RAF Hunsdon History

RAF Hunsdon Airfield Site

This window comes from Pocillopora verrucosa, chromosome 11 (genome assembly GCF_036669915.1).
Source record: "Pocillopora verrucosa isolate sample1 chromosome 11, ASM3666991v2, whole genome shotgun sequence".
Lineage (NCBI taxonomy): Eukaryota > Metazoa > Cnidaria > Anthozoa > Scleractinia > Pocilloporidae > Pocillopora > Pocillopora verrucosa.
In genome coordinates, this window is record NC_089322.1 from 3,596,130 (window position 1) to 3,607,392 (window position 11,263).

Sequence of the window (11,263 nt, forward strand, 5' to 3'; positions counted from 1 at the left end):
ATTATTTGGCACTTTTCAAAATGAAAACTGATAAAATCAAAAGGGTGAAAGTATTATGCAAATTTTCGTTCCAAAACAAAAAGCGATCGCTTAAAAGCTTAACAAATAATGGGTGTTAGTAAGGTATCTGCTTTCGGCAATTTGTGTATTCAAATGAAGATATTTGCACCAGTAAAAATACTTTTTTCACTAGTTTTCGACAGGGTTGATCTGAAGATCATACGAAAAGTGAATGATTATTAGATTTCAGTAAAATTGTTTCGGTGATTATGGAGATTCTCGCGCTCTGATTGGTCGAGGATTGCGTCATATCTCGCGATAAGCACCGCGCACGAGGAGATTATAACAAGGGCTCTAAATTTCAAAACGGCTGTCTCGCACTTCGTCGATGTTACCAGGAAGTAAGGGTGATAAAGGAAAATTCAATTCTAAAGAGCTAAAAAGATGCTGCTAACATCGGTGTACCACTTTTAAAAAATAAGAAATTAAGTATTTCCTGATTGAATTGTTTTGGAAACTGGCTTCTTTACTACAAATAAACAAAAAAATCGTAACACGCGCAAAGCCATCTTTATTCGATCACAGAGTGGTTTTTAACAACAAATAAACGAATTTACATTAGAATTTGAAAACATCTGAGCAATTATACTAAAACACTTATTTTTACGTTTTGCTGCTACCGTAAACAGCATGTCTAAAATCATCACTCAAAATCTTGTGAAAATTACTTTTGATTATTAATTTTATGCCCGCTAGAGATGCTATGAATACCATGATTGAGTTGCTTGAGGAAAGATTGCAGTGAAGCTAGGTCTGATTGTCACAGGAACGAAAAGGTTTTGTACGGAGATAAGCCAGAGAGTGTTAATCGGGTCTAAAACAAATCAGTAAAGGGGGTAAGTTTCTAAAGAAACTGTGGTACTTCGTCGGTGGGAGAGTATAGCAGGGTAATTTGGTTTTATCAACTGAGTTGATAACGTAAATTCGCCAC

The airfield as it is now. Taken from a passing airliner - Photo courtesy of Richard Flagg © Ordnance Survey data © Crown copyright and database right 2011 Over the last 45 years, most of Hunsdons buildings, runways and perimeter track along with the dispersals and aircraft hardstands have been torn up or demolished. Of the 150 foot wide runways, only a twelve foot wide strip remains. The original 40 foot wide perimeter track has also been reduced in width to about the same proportions except in one or two places. It is very hard to imagine now that this was quite a substantial airfield in its time. Only by walking around its circular perimeter track can you begin to get an idea of its size and what it must have looked like in its heyday. FC Cantilever type pillbox. There are numerous infrastructure artifacts visible as you walk around the site. These being the inspection covers for the airfield lighting system (Drem MkII) and some of the perimeter track lighting sockets. There are two Contact light unit sockets still in position on the main runway. These originally had a slightly domed thick glass lens with the lamp inside. The Parachute Packing store Underground Battle Headquarters In Tuck Spring Wood there are two sleeping shelters, these are found on nightfighter airfields and were used to provide safe resting areas for the air and ground crews.There are also the remains of the searchlight crews quarters in the form of two bases for the Nissen huts. The curved roofs have long gone but the blackout porches from either end are still standing along with the remains of the latrines and clothing drying room. Sleeping Shelters in Tuck Spring Wood Latrines and drying room remains. room. There are two SAA or Small Arms Ammunition stores to be found. These were storage points for the .303 machine gun and 20mm Cannon ammunition for rearming the aircraft while at their dispersals. Defensive positions are also to be found, and two pillboxes of type FW22 are at each end of the wood. with two one man rifle or light machine gun posts also evident. A round concrete anti-aircraft gun position is evident along with the foundations for the Signals Van Garage. A concrete base for a large tower type aerial mast was located recently, and this ties in with the location of the main radar workshop that was situated here. There used to be the Radio transmitter repair hut (building 125) nearby, and part of the test antennae can be found close to the remains of the building. A short distance from there is a substantial brick lined slit trench defensive position. It is the defences of the airfield that have survived the demolition and clearance of the airfield, seven pillboxes can be found on the airfield site with another two guarding the approaches on the St Margarets Road and Acorn Street. The Battle headquarters and two gunpits complete the count. The gunpits are small round brick lined structures that would have held one man and a rifle or light machine gun. One of these is sunk into Black hut Wood at ground level, the other is exterior rendered and sits on the edge of the wood but raised above the ground. The purpose of the Battle Headquarters was to co-ordinate the defence of the airfield from attack. Comprising of an underground control room, lobby and observation chamber topped by a concrete cupola that provided a 360 degree field of observation. It would have had a field telephone system installed to communicate with the other defensive positions on the airfield. These images show part of the interior of the BHQ. Entrance was by an exterior set of steps that lead into the main lobby (upper left) There was a small galley, a latrine and a small exchange and the observation chamber (below) Emergency exit was by a steel ladder and escape hatch (upper right) Laying in bushes near one of the Aviation fuel storage tank sites are these demolition pots. These were once buried alongside the underground fuel tanks, and were packed with explosives. In the event of the airfield being over run by enemy forces, a modified Mortar shell fitted with a detonator ould have been used to destroy stocks of aviation fuel thus denying the fuel supply. The last air raid shelter left on the airfield site is near to Hunsdon Lodge Farm. It sits next to the last remaining FC Cantilever pillbox of which there were once five of. The shelter is devoid of its earth covering , escape hatch and entry doorway. This itself is not far from the Fire and crash tender shed that is now used as the clubhouse for the shooting club. RAF Hunsdon’s flying control or Watch office. Image courtesy of the Hunsdon Historical Society via Fred Hitchen. The Fordson crash tender is parked halfway in the Crash tender shed. This is now the Shooting Clubs Cafe/Clubroom. Recently uncovered and accessible is the Pillbox defence at the top of Drury Lane,This is not strengthened with an internal roof support and is not very substantial in construction compared with the other defences It was sited here by one of the entrances to the airfield and probably used as a part of day to day security for this particular gate.